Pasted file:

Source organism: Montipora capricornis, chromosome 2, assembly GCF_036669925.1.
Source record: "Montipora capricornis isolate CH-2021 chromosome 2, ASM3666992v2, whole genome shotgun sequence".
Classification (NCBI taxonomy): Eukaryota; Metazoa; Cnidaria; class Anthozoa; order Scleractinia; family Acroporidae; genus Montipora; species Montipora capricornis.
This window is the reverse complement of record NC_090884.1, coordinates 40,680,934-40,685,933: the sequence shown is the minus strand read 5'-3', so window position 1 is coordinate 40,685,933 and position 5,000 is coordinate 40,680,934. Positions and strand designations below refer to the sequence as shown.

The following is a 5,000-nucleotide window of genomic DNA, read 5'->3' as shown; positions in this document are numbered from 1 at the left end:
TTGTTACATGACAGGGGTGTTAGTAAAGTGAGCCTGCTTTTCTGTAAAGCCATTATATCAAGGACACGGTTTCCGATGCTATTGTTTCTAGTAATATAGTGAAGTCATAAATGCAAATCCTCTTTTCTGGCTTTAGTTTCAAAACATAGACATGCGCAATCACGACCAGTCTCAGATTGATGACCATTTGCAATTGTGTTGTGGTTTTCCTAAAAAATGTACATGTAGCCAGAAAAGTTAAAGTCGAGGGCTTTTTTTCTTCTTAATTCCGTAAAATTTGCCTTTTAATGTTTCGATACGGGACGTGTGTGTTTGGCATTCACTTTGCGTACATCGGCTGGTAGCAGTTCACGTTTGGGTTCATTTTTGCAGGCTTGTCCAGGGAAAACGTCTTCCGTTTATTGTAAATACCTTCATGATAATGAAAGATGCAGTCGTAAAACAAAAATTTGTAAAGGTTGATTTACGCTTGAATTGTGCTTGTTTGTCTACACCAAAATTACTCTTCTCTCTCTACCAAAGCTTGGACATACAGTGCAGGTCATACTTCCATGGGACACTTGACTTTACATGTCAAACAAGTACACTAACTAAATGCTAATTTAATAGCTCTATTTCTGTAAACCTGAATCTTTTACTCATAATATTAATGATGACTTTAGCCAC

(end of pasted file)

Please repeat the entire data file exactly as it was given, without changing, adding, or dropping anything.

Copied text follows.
Source organism: Montipora capricornis, chromosome 2, assembly GCF_036669925.1.
Source record: "Montipora capricornis isolate CH-2021 chromosome 2, ASM3666992v2, whole genome shotgun sequence".
Classification (NCBI taxonomy): Eukaryota; Metazoa; Cnidaria; class Anthozoa; order Scleractinia; family Acroporidae; genus Montipora; species Montipora capricornis.
This window is the reverse complement of record NC_090884.1, coordinates 40,680,934-40,685,933: the sequence shown is the minus strand read 5'-3', so window position 1 is coordinate 40,685,933 and position 5,000 is coordinate 40,680,934. Positions and strand designations below refer to the sequence as shown.

The following is a 5,000-nucleotide window of genomic DNA, read 5'->3' as shown; positions in this document are numbered from 1 at the left end:
TTGTTACATGACAGGGGTGTTAGTAAAGTGAGCCTGCTTTTCTGTAAAGCCATTATATCAAGGACACGGTTTCCGATGCTATTGTTTCTAGTAATATAGTGAAGTCATAAATGCAAATCCTCTTTTCTGGCTTTAGTTTCAAAACATAGACATGCGCAATCACGACCAGTCTCAGATTGATGACCATTTGCAATTGTGTTGTGGTTTTCCTAAAAAATGTACATGTAGCCAGAAAAGTTAAAGTCGAGGGCTTTTTTTCTTCTTAATTCCGTAAAATTTGCCTTTTAATGTTTCGATACGGGACGTGTGTGTTTGGCATTCACTTTGCGTACATCGGCTGGTAGCAGTTCACGTTTGGGTTCATTTTTGCAGGCTTGTCCAGGGAAAACGTCTTCCGTTTATTGTAAATACCTTCATGATAATGAAAGATGCAGTCGTAAAACAAAAATTTGTAAAGGTTGATTTACGCTTGAATTGTGCTTGTTTGTCTACACCAAAATTACTCTTCTCTCTCTACCAAAGCTTGGACATACAGTGCAGGTCATACTTCCATGGGACACTTGACTTTACATGTCAAACAAGTACACTAACTAAATGCTAATTTAATAGCTCTATTTCTGTAAACCTGAATCTTTTACTCATAATATTAATGATGACTTTAGCCAC